Joni Mitchell put it best in Big Yellow Taxi: “Don’t it always seem to go/ That you don’t know what you’ve lost/Till it’s gone.” So it is with the passing of Jonas Mosa Gwangwa. Only now, after a full week of sadness and tributes, does it even start feeling real that there will be no more new songs from the mind, voice and trombone that gave us Morwa, Diphororo and Ulibambe Lingashoni.
Another sadness is how much of his recorded work South Africans may not have heard. Only fragments of the early material have been reissued. Albums made in exile were never sold here. Some, like Amandla, were banned. There was much uncredited work in America, and one of his most fruitful composing periods, with the Medu Art Ensemble band, Shakawe, in Botswana, was never recorded in original versions.
So compiling a complete discography for his life story had, for me, aspects of a treasure hunt, and moments that combined triumph and tragedy: getting another piece of the jigsaw to fit, and then talking to the composer and finding he hadn’t heard that music for decades. The nomadic life forced on the Gwangwa family by apartheid’s murderers meant too much had been mislaid along the way.
We’re fortunate that Gwangwa’s first-ever composition, written as a St Peter’s schoolboy for the Father Huddleston Band, has survived. Last I checked, Mfishane was still available on a Gallo compilation, Township Swing Jazz Volume 1, along with two other Huddleston Band tracks on which he plays.
Gwangwa found his first national fame with the jazz supergroup of its day: Mackay Davashe’s Jazz Dazzlers. He was scouted because his instrument gave the Dazzlers a distinctive front-line sound: “The Dazzlers,” he recalled, “were the top musicians of the land … the only thing they didn’t have was a trombone.” Other Gallo compilations also carry tracks from Gwangwa’s time with the Dazzlers: Diepkloof Ekhaya and Hamba Gwi.
The Dazzlers had a far larger popular following than the small group of modern jazz intellectuals coalescing at the time around organiser Pinocchio Mokaleng’s Jazz at the Odin (Cinema) series in Sophiatown. But when visiting American piano teacher John Mehegan looked for collaborators to record with, those players were chosen for Jazz in Africa, Volumes I & II, on which Gwangwa is heard with trumpeter Hugh Masekela, reedman Kippie Moeketsi, the Shange brothers and drummer Gene Latimore.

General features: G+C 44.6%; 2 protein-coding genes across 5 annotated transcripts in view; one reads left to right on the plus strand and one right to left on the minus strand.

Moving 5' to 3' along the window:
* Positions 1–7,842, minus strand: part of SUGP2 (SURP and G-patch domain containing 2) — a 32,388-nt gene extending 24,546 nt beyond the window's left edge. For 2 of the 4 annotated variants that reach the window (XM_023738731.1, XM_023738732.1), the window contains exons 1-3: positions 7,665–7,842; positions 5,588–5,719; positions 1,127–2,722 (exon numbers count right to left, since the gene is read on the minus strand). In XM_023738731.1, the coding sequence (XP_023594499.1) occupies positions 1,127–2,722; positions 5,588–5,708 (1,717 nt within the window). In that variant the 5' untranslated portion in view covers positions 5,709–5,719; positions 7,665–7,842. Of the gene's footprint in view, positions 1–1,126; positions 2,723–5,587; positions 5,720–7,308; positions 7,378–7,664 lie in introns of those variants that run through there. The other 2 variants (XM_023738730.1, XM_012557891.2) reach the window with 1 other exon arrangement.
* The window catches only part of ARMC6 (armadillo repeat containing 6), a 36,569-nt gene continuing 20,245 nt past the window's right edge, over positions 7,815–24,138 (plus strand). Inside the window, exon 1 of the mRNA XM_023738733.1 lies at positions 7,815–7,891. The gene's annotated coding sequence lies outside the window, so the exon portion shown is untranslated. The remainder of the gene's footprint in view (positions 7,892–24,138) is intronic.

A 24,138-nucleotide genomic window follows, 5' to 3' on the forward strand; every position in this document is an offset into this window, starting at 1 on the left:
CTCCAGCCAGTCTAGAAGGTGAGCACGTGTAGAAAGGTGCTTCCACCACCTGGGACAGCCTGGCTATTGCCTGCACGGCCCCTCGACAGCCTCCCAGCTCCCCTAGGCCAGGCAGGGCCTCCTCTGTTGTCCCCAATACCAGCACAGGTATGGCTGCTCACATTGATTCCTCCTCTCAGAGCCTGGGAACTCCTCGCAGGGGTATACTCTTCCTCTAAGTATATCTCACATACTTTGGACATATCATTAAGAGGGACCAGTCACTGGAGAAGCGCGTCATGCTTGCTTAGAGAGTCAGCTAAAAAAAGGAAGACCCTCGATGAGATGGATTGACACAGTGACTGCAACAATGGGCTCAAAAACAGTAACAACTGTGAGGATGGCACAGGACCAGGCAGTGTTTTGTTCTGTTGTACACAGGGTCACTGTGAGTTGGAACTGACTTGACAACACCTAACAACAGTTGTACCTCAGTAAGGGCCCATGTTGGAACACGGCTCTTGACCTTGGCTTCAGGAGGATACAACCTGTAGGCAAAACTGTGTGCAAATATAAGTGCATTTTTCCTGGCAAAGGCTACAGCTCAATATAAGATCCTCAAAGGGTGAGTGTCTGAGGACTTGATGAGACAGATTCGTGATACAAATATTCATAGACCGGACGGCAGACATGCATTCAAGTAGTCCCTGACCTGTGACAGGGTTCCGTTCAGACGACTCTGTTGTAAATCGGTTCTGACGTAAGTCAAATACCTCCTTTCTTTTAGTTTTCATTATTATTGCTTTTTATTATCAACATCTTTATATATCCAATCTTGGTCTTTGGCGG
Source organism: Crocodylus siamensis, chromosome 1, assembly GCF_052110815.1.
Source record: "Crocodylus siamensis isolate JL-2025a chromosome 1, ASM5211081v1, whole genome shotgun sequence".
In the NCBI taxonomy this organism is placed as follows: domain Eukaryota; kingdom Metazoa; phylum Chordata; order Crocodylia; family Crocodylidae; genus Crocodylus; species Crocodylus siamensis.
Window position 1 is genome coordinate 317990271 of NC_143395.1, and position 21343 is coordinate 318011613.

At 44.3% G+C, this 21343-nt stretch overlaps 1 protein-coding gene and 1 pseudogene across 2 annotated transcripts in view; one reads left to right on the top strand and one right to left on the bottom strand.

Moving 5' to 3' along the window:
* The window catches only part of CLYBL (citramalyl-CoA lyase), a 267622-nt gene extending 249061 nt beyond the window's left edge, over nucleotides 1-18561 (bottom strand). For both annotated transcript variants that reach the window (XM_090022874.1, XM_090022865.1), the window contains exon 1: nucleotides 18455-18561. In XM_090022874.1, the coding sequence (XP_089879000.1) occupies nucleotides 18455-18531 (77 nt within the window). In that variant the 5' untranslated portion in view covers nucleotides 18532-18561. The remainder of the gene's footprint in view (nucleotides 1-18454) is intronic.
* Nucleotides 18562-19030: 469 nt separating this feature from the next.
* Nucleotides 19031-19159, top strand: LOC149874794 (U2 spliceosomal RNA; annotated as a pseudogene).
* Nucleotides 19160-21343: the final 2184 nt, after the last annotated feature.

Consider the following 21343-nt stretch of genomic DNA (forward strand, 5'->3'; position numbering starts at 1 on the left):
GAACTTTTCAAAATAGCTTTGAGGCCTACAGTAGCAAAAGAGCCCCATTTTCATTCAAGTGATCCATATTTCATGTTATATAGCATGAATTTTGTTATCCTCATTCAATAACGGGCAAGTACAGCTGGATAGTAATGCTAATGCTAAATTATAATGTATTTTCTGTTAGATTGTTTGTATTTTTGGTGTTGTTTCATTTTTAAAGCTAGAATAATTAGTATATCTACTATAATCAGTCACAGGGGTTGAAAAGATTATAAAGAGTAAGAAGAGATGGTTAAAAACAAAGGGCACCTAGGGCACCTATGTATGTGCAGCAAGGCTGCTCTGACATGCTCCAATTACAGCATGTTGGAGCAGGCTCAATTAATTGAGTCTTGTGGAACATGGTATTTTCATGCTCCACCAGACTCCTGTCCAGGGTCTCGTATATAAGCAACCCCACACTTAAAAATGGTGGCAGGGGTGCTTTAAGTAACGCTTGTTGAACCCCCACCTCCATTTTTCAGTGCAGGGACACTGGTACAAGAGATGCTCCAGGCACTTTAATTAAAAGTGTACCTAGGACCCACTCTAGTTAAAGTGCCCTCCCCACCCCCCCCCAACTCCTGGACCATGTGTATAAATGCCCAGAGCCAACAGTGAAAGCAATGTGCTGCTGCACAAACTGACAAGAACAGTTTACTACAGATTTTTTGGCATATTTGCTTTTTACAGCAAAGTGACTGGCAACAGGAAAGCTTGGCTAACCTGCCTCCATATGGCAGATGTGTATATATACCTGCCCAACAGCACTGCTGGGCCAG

Those 1959 recordings are often confused (they were in The Guardian this week) with the legendary 1960 LP that followed them: The Jazz Epistles Verse One, with the same three hornmen plus pianist Abdullah Ibrahim, bassist Johnny Gertze and drummer Makhaya Ntshoko. Only 500 copies were pressed of this first South African 33rpm recording by a Black modern jazz group of their own original material, including Gwangwa’s Carol’s Drive.
“It was in Cape Town and I was left alone,” he recalled. “I was thinking: I can improvise, so why can’t I compose? I mean, improvisation is just spontaneous composition, right? I spent the whole day messing around on the piano and came up with that tune.” If you want to hear just how edgy, intense and accomplished South African jazz already was 60 years ago, this is your disc.
Gwangwa plays in the pit band on the original 1961 cast recording of Todd Matshikiza’s jazz opera, King Kong — and that production’s London tour was his ticket out, eventually to the Manhattan School of Music in New York.
In the United States, his recordings span collaborators and genres. We know the Grammy-winning 1965 An Evening with Miriam Makeba and Harry Belafonte, for which he was arranger and conductor (although, after some creative disagreements during production “when the album came out, my name was in such tiny letters you could hardly read it,” he recalled). But Gwangwa also worked on the 1963 World of Miriam Makeba, the 1965 Makeba Sings, and the 1967 Miriam Makeba in Concert. We know the 1971 Hugh Masekela and the Union of South Africa with the trumpeter and Caiphus Semenya, but he also worked on Masekela’s 1966 recording Grrr and 1968’s Africa ’68.
But at the same time, Gwangwa was creating club music that delighted dancers. With Letta Mbulu and her group The Safaris (a reunion for former King Kong vocalists from the London days), he composed and co-produced the 1966 single Walkin’ Around. With his own band, African Explosion, he recorded another single, Goin’ Home/Africadelic, for Decca in 1968.
The next year, pianist Ahmad Jamal gave Explosion the chance to record an 11-track album, Ngubani? on his newly founded Jamal label, with a spin-off single African Sausage/Szaba-Szaba. Ngubani? features reedman Dudu Pukwana and includes a tribute to Gwangwa’s mentor, saxophonist Kippie Moeketsi: two tracks based on Moeketsi’s Switch.